All’s Well That Ends With A Record Close.

All’s well that ends with record closes for the Dow and the S&P.

It’s safe to say all the carbon-based lifeforms tuned out after payrolls (algos will take it from here), so this will be a short one.


It’s useful to pan out to what’s happened since last week’s tech wreck. Between that, the Flynn debacle last Friday, and the tax deal, there are some clear winners and losers – or at least outperformers and underperformers:


Between tax optimism, the averted government shutdown, anticipation of a Fed hike, hope that Trump will move ahead with something on infrastructure in early 2018 and what traders says is a tightening of liquidity related to year-end funding pressures, this was one of the best weeks of the year for the dollar which has risen for five straight sessions, the best run since March:


Here’s where things stand on USDJPY and 10Y yields since last Friday when the Flynn headline triggered a flight to safety:


Here’s a random one thrown in the mix here for absolutely no reason other than to remind you what benefits most from years of central bank largesse:


Oil was higher for a second day on Friday, but still fell for the week. This was the second straight week of declines and the worst week in two months (coming on the heels of the OPEC extensions no less – sell the news):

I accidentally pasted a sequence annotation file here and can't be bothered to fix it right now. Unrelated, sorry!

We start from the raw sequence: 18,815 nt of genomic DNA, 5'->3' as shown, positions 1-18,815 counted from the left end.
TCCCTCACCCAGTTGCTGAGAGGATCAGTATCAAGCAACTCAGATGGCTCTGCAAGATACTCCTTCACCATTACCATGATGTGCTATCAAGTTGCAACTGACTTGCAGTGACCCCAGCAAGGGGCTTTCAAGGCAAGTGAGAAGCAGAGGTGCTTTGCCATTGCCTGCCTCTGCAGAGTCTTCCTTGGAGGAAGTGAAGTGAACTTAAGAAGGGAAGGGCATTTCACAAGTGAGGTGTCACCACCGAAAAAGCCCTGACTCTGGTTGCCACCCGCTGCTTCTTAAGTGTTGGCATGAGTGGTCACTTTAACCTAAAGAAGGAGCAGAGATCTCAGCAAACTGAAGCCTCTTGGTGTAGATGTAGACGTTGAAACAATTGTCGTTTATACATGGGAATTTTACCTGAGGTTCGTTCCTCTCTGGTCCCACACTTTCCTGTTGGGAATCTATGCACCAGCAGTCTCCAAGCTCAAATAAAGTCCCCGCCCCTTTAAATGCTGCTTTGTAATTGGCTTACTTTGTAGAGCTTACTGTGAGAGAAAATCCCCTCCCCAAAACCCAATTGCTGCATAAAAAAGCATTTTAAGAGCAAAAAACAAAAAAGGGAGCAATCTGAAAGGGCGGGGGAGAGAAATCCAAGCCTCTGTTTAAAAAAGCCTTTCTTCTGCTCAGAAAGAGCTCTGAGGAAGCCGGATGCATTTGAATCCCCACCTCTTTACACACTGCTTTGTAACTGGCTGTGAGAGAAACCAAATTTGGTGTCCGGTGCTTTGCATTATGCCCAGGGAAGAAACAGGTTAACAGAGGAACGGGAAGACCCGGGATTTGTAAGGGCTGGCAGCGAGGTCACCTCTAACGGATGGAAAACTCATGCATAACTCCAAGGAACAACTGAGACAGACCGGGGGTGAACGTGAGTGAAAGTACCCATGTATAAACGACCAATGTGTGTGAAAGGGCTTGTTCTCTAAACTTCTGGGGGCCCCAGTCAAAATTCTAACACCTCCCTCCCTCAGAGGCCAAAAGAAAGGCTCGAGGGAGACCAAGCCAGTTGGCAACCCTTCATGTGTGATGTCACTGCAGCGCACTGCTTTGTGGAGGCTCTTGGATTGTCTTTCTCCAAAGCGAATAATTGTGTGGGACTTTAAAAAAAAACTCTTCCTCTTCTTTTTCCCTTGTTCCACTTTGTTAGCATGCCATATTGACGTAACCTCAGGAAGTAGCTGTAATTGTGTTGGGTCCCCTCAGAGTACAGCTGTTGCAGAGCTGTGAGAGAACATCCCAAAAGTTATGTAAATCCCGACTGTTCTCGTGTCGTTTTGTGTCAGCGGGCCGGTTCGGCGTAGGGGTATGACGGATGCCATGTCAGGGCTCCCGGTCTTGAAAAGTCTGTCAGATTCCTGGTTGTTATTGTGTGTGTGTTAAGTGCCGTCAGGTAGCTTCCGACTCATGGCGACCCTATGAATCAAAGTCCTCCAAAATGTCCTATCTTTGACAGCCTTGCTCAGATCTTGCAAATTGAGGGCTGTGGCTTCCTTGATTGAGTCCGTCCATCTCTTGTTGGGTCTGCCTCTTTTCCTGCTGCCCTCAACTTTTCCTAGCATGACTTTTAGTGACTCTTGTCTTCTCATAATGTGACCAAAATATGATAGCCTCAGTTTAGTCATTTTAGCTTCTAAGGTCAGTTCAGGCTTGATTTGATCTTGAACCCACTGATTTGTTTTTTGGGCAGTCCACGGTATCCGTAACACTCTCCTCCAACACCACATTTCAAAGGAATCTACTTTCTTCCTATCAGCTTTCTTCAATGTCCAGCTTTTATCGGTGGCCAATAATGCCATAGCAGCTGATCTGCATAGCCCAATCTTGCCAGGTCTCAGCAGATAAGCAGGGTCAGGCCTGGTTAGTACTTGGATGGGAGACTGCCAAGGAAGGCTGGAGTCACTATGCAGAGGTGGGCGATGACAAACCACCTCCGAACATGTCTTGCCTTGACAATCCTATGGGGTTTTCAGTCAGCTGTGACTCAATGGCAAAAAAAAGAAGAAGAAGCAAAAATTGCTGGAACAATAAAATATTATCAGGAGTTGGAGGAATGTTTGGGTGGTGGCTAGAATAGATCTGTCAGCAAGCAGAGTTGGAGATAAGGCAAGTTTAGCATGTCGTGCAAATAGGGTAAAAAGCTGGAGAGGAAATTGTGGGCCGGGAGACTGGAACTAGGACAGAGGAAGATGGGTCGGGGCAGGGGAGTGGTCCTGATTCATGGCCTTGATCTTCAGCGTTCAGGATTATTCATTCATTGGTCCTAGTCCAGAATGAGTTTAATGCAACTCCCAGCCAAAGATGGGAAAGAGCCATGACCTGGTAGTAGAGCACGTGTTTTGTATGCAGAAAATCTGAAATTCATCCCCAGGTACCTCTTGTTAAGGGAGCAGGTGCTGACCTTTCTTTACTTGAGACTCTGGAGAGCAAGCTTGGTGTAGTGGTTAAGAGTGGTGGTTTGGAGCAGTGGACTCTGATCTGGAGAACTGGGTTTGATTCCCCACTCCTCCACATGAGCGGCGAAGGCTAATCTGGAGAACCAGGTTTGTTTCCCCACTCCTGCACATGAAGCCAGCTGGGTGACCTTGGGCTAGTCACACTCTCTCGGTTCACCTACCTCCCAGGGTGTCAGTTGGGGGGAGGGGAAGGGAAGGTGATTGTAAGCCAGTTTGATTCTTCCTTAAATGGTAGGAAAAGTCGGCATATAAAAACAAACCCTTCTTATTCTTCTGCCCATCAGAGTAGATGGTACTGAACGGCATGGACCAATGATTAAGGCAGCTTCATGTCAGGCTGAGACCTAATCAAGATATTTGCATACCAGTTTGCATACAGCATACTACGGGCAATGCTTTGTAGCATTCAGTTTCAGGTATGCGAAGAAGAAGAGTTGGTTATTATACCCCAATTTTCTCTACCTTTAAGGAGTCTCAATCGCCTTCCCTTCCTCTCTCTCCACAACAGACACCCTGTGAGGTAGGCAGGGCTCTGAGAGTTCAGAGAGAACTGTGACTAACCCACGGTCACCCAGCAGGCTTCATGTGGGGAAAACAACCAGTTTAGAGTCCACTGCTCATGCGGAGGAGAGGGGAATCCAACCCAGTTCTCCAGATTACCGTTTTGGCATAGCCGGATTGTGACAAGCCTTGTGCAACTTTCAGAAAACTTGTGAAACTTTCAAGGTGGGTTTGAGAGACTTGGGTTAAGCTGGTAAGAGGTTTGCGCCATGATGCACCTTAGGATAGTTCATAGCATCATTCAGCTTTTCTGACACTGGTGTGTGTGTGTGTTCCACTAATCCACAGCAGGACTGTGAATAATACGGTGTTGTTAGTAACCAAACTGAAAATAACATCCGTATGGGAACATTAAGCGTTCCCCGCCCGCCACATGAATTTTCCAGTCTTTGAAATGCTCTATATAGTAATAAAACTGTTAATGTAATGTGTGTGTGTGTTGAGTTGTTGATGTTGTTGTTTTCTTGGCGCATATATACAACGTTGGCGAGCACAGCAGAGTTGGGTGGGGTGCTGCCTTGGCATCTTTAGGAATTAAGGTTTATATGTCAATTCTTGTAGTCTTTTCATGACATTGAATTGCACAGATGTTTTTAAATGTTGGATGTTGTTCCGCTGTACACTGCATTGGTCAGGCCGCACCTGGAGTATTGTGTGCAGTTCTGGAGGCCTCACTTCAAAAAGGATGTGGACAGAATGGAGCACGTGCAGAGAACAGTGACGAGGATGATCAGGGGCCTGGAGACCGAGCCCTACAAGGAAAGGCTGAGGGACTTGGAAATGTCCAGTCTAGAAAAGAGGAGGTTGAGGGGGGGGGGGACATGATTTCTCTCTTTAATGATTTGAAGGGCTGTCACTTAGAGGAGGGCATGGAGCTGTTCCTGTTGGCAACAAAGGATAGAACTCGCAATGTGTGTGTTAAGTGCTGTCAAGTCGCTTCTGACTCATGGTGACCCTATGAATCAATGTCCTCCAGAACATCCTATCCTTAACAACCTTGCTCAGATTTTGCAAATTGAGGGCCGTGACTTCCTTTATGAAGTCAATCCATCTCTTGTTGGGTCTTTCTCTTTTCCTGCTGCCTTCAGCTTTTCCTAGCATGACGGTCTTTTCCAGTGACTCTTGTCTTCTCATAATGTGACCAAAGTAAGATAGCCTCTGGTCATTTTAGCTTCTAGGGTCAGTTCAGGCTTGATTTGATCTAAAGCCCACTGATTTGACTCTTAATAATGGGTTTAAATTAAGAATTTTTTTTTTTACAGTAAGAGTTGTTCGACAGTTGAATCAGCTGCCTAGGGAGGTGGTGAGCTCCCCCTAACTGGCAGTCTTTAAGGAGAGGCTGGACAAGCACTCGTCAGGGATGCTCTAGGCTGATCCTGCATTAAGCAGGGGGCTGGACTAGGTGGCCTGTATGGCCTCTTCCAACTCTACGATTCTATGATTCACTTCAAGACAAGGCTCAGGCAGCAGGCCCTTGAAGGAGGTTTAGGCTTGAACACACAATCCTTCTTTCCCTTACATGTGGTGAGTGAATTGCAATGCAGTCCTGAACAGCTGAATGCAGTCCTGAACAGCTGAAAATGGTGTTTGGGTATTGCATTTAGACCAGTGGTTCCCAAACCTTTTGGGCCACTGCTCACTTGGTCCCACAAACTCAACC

Tough week for gold, which is sitting at a four month low. Specifically, this was the third straight week of losses and the worst week since May:


Financials outperformed all other industry groups on the Stoxx 600, rallying after the Basel compromise lead to “no significant increase” of overall capital requirements. The SX7P moved above its 200-day, 100-day and 50-day moving averages:


Of course Brexit deal optimism didn’t hurt in Europe either. You can see the Friday bounce in the 50-day chart:


As noted on Friday morning, Hong Kong and mainland shares closed out the week on a positive note and that’s a good sign in light of recent weakness. Notably, H-shares put up their best showing since November 24:


Tencent – which was in the cross hairs amid the global tech wreck – has rebounded 8% over the past two sessions:


And a friendly reminder:


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